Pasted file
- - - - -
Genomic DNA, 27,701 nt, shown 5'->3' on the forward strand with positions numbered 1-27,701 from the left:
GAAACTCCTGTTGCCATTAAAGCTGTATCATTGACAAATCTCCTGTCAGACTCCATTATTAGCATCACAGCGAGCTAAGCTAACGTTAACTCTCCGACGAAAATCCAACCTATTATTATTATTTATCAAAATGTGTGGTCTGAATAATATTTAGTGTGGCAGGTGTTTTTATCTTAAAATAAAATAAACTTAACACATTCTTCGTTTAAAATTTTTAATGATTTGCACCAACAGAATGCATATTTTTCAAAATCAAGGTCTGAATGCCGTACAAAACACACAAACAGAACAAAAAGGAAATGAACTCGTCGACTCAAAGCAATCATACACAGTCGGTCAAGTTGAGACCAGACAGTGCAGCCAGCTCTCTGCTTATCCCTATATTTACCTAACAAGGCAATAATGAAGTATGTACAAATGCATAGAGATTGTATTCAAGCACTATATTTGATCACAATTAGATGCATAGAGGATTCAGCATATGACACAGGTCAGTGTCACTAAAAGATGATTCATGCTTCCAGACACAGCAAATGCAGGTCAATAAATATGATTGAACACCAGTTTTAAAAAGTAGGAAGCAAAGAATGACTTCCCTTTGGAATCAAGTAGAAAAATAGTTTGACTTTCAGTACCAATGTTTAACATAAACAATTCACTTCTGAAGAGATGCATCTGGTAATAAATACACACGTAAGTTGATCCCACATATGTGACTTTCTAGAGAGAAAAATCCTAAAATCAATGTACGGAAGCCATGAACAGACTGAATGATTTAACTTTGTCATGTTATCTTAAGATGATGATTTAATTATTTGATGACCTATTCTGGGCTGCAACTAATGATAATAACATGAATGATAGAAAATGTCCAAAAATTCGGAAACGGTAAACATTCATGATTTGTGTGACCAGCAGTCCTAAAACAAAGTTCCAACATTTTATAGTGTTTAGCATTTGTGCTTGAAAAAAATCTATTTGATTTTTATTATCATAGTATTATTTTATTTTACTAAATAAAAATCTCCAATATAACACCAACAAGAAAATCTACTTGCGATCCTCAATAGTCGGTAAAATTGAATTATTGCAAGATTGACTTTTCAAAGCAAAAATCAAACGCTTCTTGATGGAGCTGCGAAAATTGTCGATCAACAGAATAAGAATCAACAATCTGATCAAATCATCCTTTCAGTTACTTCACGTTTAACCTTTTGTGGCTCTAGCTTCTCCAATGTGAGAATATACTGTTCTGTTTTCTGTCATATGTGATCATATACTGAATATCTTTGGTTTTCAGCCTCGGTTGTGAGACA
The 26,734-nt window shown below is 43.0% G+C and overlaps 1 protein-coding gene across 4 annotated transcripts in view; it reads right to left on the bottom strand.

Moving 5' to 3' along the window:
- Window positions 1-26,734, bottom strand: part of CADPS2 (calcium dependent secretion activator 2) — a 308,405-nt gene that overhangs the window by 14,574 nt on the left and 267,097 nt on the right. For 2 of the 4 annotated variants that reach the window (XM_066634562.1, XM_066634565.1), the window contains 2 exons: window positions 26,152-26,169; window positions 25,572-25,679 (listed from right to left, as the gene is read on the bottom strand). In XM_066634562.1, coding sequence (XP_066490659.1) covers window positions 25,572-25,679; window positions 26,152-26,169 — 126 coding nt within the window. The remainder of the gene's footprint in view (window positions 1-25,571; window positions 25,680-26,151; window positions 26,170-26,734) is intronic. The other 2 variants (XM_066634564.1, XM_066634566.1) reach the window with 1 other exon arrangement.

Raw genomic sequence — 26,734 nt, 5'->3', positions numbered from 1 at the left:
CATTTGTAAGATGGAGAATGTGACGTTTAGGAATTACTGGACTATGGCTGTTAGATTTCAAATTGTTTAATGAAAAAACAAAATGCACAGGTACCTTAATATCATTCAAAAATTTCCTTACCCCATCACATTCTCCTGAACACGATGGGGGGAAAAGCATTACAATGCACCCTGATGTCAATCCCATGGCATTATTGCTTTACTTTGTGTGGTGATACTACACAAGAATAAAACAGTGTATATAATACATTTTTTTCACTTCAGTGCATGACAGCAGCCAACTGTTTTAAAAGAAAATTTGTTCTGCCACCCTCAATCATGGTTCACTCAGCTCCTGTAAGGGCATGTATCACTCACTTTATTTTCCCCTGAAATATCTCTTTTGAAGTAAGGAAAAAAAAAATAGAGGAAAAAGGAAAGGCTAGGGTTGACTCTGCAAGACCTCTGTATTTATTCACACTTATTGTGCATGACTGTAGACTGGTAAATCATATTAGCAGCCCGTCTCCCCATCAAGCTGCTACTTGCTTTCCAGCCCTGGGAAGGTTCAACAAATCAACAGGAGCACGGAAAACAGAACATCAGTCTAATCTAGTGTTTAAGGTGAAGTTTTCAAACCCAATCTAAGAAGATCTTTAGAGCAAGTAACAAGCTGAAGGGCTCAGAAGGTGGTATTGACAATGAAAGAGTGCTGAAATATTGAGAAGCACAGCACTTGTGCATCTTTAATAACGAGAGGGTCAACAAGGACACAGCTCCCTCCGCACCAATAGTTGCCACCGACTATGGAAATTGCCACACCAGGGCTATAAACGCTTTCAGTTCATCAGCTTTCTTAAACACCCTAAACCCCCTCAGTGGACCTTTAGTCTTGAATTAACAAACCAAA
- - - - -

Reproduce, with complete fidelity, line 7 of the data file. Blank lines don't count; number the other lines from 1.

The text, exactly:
CATTTGTAAGATGGAGAATGTGACGTTTAGGAATTACTGGACTATGGCTGTTAGATTTCAAATTGTTTAATGAAAAAACAAAATGCACAGGTACCTTAATATCATTCAAAAATTTCCTTACCCCATCACATTCTCCTGAACACGATGGGGGGAAAAGCATTACAATGCACCCTGATGTCAATCCCATGGCATTATTGCTTTACTTTGTGTGGTGATACTACACAAGAATAAAACAGTGTATATAATACATTTTTTTCACTTCAGTGCATGACAGCAGCCAACTGTTTTAAAAGAAAATTTGTTCTGCCACCCTCAATCATGGTTCACTCAGCTCCTGTAAGGGCATGTATCACTCACTTTATTTTCCCCTGAAATATCTCTTTTGAAGTAAGGAAAAAAAAAATAGAGGAAAAAGGAAAGGCTAGGGTTGACTCTGCAAGACCTCTGTATTTATTCACACTTATTGTGCATGACTGTAGACTGGTAAATCATATTAGCAGCCCGTCTCCCCATCAAGCTGCTACTTGCTTTCCAGCCCTGGGAAGGTTCAACAAATCAACAGGAGCACGGAAAACAGAACATCAGTCTAATCTAGTGTTTAAGGTGAAGTTTTCAAACCCAATCTAAGAAGATCTTTAGAGCAAGTAACAAGCTGAAGGGCTCAGAAGGTGGTATTGACAATGAAAGAGTGCTGAAATATTGAGAAGCACAGCACTTGTGCATCTTTAATAACGAGAGGGTCAACAAGGACACAGCTCCCTCCGCACCAATAGTTGCCACCGACTATGGAAATTGCCACACCAGGGCTATAAACGCTTTCAGTTCATCAGCTTTCTTAAACACCCTAAACCCCCTCAGTGGACCTTTAGTCTTGAATTAACAAACCAAA